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article imageCompeting newspapers are set to litigate in CA Superior Court Special

By Jonathan Farrell     Jul 10, 2013 in Business
San Francisco - Attorneys for The San Francisco Examiner filed complaints against its main competitor the San Francisco Chronicle on June 25 to the California Superior Court.
They demand for a Jury trail saying that The Chronicle is in violation of the Unfair Practices Act and Unfair Competition Law. As reported by The Examiner last month, The San Francisco Newspaper Company, which owns the Examiner, SF Weekly, and the San Francisco Bay Guardian, alleges that the Chronicle offered ad space to advertisers for a fraction of its cost. Ads were offered on the condition that the advertisers not buy ads in the Examiner.
Speaking to attorney Ralph Alldredge who represents The Examiner along with the firm of Kilpatrick Townsend and Stockton, he said to this reporter by phone briefly, "we are still waiting to hear from The Hearts Corporation." The Hearst Corporation is among the largest news media companies in the nation. In addition to owning and operating The Chronicle, Hearst Corporation has over a dozen newspapers as well as other holdings. For over 120 years the Hearst Corporation has been a dominant force in the publishing world.
There is no mention of the litigation filed at the Heart Corporation web site. "Interesting, said Alldredge, "they find a lot that is more worthy of their comment than our lawsuit." Alldredge pointed out that the complaint is filed on firm legal ground, "the California Unfair Practices Act, which is found at Business and Professions code sections 17000-17200," he noted. And, "standard jury instructions for cases involving the Unfair Practices Act are found at (California Approved Civil Instructions,) CACI 3300 et seq. and provide instructions about the elements of a UPA violation that are stated in terms designed for communicating those elements to ordinary jurors.
Alldredge also pointed out that application of the UPA to a recent case involving Bay Area newspapers is illustrated by the Court of Appeal opinion in Bay Guardian versus SF Weekly, of "which I was the lead lawyer in that case, both at trial and on appeal," he said.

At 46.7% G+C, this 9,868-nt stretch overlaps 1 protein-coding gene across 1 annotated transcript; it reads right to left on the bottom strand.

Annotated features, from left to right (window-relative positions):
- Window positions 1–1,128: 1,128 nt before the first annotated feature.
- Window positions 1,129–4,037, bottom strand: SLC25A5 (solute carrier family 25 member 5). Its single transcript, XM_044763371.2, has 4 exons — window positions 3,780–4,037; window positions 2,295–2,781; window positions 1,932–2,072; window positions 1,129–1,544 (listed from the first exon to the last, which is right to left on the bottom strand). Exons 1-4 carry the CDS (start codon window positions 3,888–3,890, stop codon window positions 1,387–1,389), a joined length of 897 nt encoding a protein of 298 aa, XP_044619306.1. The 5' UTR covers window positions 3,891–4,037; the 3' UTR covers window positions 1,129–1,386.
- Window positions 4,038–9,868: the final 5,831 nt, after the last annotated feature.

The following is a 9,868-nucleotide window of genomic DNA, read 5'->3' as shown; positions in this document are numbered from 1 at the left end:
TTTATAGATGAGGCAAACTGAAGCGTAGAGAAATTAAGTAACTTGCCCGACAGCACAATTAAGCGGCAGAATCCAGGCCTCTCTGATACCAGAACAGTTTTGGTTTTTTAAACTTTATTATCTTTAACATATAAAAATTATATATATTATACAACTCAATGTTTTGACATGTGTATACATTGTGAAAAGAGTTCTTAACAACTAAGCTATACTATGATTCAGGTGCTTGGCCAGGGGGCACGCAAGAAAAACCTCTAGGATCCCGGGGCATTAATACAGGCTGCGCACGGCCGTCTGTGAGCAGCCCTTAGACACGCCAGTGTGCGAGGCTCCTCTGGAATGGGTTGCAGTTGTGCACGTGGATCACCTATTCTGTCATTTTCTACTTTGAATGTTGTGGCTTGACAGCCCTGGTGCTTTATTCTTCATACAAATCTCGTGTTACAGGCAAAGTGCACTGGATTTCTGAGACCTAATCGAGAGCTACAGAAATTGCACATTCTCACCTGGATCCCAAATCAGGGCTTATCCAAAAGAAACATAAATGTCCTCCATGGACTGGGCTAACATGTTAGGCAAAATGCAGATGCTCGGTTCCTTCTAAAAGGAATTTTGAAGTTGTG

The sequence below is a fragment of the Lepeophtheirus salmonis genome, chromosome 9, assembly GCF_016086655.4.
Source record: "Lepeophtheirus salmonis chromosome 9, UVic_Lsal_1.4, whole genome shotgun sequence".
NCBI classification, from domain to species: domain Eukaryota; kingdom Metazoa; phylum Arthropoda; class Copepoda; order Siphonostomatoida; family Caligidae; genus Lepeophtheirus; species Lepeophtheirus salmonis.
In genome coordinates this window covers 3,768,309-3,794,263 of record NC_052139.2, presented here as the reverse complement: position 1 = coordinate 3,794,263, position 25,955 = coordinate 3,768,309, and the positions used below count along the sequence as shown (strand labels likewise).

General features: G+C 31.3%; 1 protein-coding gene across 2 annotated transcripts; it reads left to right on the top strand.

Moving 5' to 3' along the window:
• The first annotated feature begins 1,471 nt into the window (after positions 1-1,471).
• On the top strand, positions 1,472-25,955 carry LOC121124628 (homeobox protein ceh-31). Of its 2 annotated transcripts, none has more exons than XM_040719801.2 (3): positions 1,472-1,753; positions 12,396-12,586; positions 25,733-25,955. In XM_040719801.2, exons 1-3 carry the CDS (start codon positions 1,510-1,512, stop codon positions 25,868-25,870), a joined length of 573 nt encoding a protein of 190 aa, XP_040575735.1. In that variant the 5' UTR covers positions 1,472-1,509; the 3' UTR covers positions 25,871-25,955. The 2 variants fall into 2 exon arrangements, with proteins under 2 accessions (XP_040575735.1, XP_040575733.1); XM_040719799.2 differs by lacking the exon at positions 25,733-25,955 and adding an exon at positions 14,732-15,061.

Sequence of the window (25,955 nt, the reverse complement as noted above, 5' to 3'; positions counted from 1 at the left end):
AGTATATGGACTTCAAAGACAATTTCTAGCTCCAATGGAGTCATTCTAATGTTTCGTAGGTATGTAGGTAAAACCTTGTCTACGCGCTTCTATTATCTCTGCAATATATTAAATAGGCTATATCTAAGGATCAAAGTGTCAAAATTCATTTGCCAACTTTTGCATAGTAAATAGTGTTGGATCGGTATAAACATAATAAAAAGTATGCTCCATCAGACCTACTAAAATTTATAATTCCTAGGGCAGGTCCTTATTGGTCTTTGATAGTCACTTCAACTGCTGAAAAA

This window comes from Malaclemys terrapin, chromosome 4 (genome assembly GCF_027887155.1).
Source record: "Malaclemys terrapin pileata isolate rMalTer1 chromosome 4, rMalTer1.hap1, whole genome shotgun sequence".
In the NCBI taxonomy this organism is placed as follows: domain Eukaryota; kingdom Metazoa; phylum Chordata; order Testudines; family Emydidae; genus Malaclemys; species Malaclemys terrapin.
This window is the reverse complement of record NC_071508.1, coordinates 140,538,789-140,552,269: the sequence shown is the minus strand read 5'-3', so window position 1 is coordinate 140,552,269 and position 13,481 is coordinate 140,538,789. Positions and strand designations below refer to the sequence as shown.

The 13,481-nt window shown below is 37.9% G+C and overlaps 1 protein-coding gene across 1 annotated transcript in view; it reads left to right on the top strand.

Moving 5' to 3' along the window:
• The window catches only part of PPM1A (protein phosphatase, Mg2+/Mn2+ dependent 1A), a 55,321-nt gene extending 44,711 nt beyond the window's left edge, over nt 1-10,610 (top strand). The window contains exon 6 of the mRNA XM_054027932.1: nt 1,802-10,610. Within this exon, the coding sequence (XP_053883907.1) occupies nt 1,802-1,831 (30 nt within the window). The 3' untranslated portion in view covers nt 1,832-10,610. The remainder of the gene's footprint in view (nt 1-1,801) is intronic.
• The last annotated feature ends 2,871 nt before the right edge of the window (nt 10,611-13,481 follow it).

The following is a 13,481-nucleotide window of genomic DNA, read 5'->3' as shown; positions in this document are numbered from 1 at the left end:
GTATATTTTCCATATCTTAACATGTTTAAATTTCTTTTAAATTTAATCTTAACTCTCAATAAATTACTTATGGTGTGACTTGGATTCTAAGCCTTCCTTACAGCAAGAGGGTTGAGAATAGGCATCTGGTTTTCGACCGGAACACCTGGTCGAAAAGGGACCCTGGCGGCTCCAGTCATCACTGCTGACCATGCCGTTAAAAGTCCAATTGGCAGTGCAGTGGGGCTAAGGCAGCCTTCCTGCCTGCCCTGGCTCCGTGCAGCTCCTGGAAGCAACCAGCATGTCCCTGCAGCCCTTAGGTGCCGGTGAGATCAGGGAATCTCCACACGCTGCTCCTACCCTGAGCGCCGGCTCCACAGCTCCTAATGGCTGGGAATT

He also made reference to a long article about the case published in Seattle's alternate newspaper "The Stranger." In Alldredge's opinion, that article was the "most accurate and complete newspaper treatment of an anti-trust case I have seen in more than 40 years of trial practice," he said.
Some of the comments following SF Examiner article about the filing of the lawsuit express indifference. Sort of as if to say, "so, what's the big deal?" This reporter asked "isn't this similar to an exclusive contract?"
"There are antitrust laws that prohibit certain types of exclusive dealing arrangements, noted Alldredge. But we have not relied upon those laws and are not claiming that the exclusive deals by Hearst are per se illegal." "Rather, he said, we have cited the exclusive dealing done by Hearst Corporation as simply evidence that tends to prove they were attempting to harm The Examiner through the below cost pricing." Alldredge also noted that this is damaging because of "loss leaders or secret discriminatory discounts used to obtain exclusive dealing contracts with customers who would otherwise have been likely to purchase advertising space from The Examiner."
This reporter was interested in what the Attorney General's office had to say about the case. Yet as Alldredge indicated, "although the California State AG and local DAs have the power to pursue cases under the UPA, they have only used that power in a handful of cases since the UPA was enacted in 1937."
Interestingly, said Alldredge, "enforcement has been limited instead to private cases like ours, and I am not aware of a single private case where government lawyers have intervened or become involved."
"So, the fact is that while government attorneys may have opinions about the UPA, Alldredge continued, none of them have any experience in pursuing claims under its terms," he said.
Ralph is a crusader for fair and honest competition in the newspaper business, said prominent anti-trust attorney Max Blecher of Blecher, Collins, Pepperman and Joye. He has known Alldredge for many years and admitted, this case is a challenge. As Blecher said, "below cost pricing is considered a difficult claim to prove and particularly so in the newspaper business which has a unique style of accounting." Yet, Blecher also pointed out, "that's the purpose of the California Unfair Practices Act." "Ralph is a truly super lawyer and I expect him to be vindicated again," he said.
More about San Francisco, San Francisco Examiner, San francisco chronicle, California Superior Court, Unfair Practices Act
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